Future of Sales: Rethinking the Sales Manager

This is the fifth of a six article series on the future of sales that I wrote for the Adobe Document Cloud Blog. You can check it out there along with content from other great authors

In this six-part series looking at the future of work in sales, I’ve talked about the growing role of teams and communities, why insider sales skills matter and how compensation needs a fresh approach. In this fifth piece, we rethink what it means to manage people.

Manage people vs. managing problems

In sales, managing used to be an 80/20 formula. Managers paid little or no attention to the 20% of a team getting 80% of the results. Instead, they focused on who wasn’t in that winners’ circle: managing problems rather than people.

Today, it’s the reverse. The focus is on 100% of the team getting 100% of the results.

Not only is this a smarter way of working, it’s also expected by today’s workforce. Newer generations of younger workers refuse to be treated as part of an 80% that needs managing. They want to contribute now. If they don’t feel they are being successful, they will leave and find meaningful work elsewhere. This means that sales managers must now provide coaching and mentoring to help them make an immediate and lasting difference in the entire team’s work.

According to a report from the Conference Executive Board, a shipping giant now pay their sales managers based on how many people on their team hit their individual sales targets, rather than on the total value of sales made. That means everyone—from seasoned performers to the most junior members—receives attention and resources to meet their goals.

Tomorrow’s manager isn’t just an enhanced seller with spending and staffing authority. They don’t sit-in on sales calls to manage deals. Tomorrow’s sales managers don’t brag about saving the day and landing a deal. They brag about developing people. The primary role of today’s manager is to be a coach, giving sales pros the resources they need to encourage greater performance and facilitate more success than the manager could achieve on their own. Let’s look at what this entails.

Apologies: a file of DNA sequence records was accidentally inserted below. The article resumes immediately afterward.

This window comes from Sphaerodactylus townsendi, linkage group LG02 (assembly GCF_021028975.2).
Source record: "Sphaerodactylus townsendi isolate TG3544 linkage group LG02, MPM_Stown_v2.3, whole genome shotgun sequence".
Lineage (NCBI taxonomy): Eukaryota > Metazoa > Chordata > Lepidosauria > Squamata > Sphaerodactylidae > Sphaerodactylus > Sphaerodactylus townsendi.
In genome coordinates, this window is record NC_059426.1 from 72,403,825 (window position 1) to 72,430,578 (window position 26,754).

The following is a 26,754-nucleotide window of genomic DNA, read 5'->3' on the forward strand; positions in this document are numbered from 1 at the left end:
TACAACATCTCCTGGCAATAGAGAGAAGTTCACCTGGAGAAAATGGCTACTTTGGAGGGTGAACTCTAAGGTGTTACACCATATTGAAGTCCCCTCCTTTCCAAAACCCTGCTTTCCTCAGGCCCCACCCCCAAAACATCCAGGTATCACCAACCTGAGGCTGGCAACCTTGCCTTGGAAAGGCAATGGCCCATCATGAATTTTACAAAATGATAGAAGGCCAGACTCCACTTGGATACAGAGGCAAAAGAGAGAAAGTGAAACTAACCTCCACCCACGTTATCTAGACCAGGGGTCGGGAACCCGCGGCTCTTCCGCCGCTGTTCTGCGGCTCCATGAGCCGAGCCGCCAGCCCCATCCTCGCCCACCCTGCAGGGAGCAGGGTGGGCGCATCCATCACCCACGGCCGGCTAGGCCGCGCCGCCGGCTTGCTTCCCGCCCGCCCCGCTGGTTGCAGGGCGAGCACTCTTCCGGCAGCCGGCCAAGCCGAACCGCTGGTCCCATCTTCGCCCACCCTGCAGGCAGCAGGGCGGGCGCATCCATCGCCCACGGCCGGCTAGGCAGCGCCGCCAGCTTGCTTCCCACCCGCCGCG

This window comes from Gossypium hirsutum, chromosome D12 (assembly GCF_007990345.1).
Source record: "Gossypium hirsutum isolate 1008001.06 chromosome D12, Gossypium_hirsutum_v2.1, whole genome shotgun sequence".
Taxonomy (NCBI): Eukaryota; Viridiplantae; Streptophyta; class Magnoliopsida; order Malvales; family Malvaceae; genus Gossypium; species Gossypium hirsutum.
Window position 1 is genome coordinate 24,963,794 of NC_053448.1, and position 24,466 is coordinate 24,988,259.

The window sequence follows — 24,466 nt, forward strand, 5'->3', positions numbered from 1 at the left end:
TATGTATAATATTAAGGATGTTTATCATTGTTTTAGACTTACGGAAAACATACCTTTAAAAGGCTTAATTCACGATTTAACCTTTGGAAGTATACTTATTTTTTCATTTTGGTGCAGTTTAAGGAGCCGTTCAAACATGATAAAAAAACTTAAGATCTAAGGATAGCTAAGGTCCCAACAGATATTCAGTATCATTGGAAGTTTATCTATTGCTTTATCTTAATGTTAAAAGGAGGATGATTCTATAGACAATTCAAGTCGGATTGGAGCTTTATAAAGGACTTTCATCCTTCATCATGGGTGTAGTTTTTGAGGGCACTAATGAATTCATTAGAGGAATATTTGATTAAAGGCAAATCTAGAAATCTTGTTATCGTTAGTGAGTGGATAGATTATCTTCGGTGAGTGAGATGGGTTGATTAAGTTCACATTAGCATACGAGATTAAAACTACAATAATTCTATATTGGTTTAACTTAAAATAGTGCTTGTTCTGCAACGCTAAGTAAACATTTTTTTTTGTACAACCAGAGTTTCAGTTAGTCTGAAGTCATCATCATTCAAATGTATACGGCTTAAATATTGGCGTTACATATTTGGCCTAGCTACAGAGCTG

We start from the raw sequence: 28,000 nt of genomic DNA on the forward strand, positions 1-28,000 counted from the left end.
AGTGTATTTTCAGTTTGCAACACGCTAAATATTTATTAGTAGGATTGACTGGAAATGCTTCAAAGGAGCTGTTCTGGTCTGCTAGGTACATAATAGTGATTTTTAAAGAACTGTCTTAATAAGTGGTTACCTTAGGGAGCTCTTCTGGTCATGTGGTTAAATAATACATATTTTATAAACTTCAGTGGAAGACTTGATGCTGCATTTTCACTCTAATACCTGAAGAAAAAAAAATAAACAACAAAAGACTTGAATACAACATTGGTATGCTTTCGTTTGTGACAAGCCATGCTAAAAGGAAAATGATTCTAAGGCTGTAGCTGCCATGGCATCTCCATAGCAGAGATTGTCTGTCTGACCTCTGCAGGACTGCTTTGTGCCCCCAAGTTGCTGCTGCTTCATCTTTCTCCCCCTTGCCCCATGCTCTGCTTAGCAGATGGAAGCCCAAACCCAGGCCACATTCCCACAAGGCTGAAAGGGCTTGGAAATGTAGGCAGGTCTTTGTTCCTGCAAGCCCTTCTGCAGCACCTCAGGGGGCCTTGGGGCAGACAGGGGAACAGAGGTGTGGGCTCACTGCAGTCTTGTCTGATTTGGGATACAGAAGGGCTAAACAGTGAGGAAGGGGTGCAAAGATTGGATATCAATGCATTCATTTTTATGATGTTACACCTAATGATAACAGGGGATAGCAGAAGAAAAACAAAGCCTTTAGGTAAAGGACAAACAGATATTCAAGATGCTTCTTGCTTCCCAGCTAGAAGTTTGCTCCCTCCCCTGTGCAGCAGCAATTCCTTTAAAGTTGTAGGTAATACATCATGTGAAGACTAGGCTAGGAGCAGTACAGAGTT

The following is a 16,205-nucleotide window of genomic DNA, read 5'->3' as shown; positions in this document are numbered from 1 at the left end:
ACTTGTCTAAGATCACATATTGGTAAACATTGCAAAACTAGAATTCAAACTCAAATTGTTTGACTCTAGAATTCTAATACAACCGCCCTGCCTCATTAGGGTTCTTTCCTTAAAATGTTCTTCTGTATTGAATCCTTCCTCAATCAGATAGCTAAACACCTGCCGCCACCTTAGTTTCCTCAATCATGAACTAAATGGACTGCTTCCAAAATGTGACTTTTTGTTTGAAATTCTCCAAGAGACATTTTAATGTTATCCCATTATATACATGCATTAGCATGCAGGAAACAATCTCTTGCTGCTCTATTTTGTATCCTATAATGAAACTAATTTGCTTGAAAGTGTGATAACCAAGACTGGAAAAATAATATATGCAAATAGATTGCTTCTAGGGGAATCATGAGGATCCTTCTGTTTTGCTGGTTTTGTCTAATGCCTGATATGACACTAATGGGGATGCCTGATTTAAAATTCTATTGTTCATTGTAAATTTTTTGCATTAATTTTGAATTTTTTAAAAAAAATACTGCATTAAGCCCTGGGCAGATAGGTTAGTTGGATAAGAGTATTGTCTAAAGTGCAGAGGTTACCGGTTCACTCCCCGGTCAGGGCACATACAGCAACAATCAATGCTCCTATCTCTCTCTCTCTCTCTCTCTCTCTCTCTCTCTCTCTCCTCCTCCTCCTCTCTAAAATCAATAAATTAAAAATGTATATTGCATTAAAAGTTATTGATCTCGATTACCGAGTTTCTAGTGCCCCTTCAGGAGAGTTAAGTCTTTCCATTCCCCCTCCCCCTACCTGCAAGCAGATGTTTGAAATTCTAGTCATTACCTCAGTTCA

Educating managers as an investment
The best-managed companies invest in education for their sales managers, including coaching and mentoring. Others do not. Among my clients today, I have managers who work for a Fortune 500 company who can’t get permission for time-off to attend sales management courses, even when paying for the courses themselves. They have to use up their vacation time instead. Crazy!

On the other hand, I have a client in the natural resource sector whose Sales VP was sent on a one-week intensive leadership program that included coaching skills, financial acumen, how to hire and fire, mindset and attitude workshops, and a 360-degree review of personal management style.

You can guess which one of these two companies is thriving with record-breaking sales growth.

Managers learn from their best in-house
Best-managed companies know that solutions to sales problems are found first within the organization itself. Nobody knows your clients better, or how to sell to them more, than your top salespeople. Smart managers look for best practices from these top performers. Again, they look at 100% of the team to achieve 100% of their results.

Managers apply that knowledge
Alan Weiss and I agree when he says, “It doesn’t matter that you know that you are good. It matters that you know why you are good.” You need to clearly understand and document the best practices of your top sellers and share that knowledge with everyone on the team by developing in-house mentorship programs to be leveraged for all sellers. This is the opposite of micromanaging people. Rather, value people both as teachers and as students, not as problems that have to be solved.

Repetition and regularity
Top managers understand that coaching their sales pros works best when it’s done in small, regular doses rather than in a single, long session. I recommend working with each sales rep, coaching them twice monthly, each in 30-minute segments. In the first session each month, look at the top-end of the pipeline, closely examining early stage opportunities and lead generation. During the next session, look at the bottom end for those deals that are being negotiated and closed. Your sellers will appreciate it when you respect their time this way: they have a sense of urgency to how they work, and appreciate clear and quick wins guided by your coaching. Short sessions and segmenting conversation leverages their work style.

The future of sales
All five of the fundamental traits covered in this series on the future of sales have two important things in common:

First, they are already practiced in the marketplace today by top performing companies. It’s up to you to learn from their example. Second, they each involve an overdue rethinking of how selling is supposed to work, based on a world where disruption, extreme speed and greater opportunities are the norm.

By recognizing the changing role of teams, communities, skills, compensation and management, you too can prepare your company for that shift into better growth, deeper profits and greater loyalty among your people.